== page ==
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Wednesday, January 27, 2021
Ian Cubitts
Ian Cubitts

New alcohol guidelines: no more than 10 drinks a week

New alcohol guidelines from the National Health and Medical Research Council (NHMRC) stipulate Australians should drink no more than 10 standard drinks a week and four standard drinks a day, for both men and women.

The new alcohol guidelines replace those from 2009 and recommend no alcohol for people under 18 and women who are pregnant or breastfeeding.

Industry body Alcohol Beverages Australia (ABA) has expressed its disappointment with the new alcohol guidelines. ABA CEO Andrew Wilsmore said while the ABA welcomes guidelines for alcohol, the recommendations must be properly informed, transparent and have credibility with the health community and the public.

“Had the NHMRC not set out to deliberately lower the guidelines it would be advising men they could be consuming up to 20 drinks a week if they spread their drinking out over seven days,” he said.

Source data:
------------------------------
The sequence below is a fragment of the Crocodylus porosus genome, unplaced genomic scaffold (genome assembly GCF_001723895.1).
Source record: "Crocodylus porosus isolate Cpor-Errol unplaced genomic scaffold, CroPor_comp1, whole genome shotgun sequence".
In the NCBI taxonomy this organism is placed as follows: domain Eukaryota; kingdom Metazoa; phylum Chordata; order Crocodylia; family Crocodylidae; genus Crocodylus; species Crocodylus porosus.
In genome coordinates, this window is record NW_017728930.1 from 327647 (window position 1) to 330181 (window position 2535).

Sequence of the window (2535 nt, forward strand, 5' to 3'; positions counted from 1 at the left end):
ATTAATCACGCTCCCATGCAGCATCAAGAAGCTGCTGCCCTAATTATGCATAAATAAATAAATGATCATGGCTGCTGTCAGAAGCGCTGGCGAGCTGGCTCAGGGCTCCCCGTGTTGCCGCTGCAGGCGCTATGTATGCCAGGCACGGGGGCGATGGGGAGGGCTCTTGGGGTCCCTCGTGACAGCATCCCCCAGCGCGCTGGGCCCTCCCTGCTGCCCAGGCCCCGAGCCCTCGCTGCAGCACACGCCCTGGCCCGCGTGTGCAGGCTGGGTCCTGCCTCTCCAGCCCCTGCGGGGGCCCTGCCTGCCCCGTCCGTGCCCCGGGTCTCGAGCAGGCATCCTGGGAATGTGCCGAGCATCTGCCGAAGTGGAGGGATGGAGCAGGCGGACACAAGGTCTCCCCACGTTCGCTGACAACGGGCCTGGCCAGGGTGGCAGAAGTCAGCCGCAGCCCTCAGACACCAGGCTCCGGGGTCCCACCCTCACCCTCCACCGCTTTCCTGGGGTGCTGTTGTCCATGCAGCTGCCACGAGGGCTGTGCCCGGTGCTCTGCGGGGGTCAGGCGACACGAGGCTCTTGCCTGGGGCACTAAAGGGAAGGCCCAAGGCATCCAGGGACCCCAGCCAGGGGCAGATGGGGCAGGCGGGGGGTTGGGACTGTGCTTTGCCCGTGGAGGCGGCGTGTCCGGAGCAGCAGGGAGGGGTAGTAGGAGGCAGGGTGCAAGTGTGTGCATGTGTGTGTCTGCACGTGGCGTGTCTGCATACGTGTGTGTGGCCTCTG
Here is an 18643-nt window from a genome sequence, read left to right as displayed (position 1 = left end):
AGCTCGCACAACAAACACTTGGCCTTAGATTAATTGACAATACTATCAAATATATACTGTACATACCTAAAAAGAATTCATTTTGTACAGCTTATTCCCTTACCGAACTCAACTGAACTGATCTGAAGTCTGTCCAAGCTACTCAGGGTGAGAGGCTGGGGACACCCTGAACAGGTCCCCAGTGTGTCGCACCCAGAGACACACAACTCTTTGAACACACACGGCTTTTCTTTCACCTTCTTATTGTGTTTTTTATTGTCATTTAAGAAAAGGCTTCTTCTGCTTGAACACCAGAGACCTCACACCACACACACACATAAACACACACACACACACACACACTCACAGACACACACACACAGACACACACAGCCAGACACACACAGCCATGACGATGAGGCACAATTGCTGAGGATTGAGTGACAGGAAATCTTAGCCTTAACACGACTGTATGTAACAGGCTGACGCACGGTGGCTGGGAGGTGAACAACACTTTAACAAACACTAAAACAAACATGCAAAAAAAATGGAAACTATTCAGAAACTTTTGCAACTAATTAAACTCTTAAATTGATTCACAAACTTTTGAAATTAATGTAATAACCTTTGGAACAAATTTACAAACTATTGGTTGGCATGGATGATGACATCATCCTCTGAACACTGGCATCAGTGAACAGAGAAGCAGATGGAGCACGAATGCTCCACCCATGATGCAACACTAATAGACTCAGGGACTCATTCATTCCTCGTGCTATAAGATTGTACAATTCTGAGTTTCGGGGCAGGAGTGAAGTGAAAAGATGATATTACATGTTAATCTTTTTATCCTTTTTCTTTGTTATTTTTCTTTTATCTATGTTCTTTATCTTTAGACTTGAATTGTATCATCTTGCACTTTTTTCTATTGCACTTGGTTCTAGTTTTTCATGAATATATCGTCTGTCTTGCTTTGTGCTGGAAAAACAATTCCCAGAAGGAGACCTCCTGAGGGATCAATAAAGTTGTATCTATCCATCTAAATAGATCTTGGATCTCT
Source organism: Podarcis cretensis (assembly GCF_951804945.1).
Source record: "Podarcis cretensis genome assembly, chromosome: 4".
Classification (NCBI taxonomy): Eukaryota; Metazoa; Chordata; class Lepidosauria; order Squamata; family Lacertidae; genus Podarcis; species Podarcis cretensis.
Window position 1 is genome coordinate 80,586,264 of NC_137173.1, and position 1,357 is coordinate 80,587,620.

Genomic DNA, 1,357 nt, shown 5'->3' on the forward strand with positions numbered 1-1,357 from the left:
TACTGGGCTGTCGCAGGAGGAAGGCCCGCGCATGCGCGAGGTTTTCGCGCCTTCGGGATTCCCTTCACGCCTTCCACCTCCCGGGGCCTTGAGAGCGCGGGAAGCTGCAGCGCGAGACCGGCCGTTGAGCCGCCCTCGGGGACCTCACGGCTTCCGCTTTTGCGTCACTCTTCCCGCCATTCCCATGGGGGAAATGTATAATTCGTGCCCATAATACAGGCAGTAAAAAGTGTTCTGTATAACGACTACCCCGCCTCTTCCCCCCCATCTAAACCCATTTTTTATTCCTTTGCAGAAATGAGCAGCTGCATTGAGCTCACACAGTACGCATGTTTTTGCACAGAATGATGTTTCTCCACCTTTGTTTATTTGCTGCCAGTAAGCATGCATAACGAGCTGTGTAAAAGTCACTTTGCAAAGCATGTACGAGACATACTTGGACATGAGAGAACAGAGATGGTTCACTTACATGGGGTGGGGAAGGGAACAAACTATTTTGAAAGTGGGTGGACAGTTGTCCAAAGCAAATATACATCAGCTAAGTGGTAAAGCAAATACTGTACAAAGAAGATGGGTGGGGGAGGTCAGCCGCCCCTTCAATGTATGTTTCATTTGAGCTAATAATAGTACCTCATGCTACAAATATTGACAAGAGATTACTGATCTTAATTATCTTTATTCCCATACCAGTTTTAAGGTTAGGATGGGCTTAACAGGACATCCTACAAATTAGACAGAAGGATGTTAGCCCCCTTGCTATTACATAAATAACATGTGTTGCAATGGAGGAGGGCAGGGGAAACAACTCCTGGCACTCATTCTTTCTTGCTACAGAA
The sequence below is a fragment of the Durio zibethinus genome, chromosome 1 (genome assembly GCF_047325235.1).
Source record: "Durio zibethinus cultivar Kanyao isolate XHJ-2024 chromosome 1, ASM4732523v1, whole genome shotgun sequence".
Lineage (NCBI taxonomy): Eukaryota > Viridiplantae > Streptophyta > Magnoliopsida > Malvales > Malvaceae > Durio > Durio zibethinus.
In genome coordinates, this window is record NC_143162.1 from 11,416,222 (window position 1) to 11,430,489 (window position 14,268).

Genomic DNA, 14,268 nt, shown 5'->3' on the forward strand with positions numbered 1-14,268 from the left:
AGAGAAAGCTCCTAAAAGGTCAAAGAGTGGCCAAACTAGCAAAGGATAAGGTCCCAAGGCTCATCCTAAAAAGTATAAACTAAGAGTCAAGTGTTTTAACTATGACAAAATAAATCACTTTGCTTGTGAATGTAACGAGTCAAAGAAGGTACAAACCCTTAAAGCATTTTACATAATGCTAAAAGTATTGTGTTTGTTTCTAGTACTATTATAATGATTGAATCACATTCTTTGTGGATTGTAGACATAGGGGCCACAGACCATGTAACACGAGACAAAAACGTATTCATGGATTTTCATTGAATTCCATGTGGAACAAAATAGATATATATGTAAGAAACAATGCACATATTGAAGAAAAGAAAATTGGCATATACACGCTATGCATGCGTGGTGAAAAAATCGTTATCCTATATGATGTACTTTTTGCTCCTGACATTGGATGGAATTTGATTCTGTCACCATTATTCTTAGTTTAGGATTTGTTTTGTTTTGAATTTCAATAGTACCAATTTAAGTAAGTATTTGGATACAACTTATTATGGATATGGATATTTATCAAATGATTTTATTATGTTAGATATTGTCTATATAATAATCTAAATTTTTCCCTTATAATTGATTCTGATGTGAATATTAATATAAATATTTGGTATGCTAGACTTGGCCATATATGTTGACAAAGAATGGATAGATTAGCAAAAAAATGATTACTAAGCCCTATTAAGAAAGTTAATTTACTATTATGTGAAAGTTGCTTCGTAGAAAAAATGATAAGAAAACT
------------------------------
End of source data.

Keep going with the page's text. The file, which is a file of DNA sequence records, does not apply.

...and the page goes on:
“This is a missed opportunity for Australians to be fully informed on their risks of drinking alcohol on the number of days they chose to and whether they are male or female.

“Most Australians drink alcohol for enjoyment, relaxation, and sociability, and do so responsibly and alcohol consumption is now at a 50-year low.”

The NHMRC has said it is not telling Australians how much to drink with the new alcohol guidelines.

“We’re providing advice about the health risks so that we can all make informed decisions in our daily lives,” said NHMRC CEO, Professor Anne Kelso.

According to Australia’s acting chief medical officer, Professor Paul Kelly, there are more than 4,000 alcohol-related deaths and 70,000 hospital admissions every year in Australia.

“Alcohol is linked to more than 40 medical conditions, including many cancers,” Professor Kelly said.

“Following the guidelines keeps the risk of harm from alcohol low, but it does not remove all risk. Healthy adults drinking within the guideline recommendations have less than a one in 100 chance of dying from an alcohol-related condition.”

Ian Cubitts
Ian Cubitts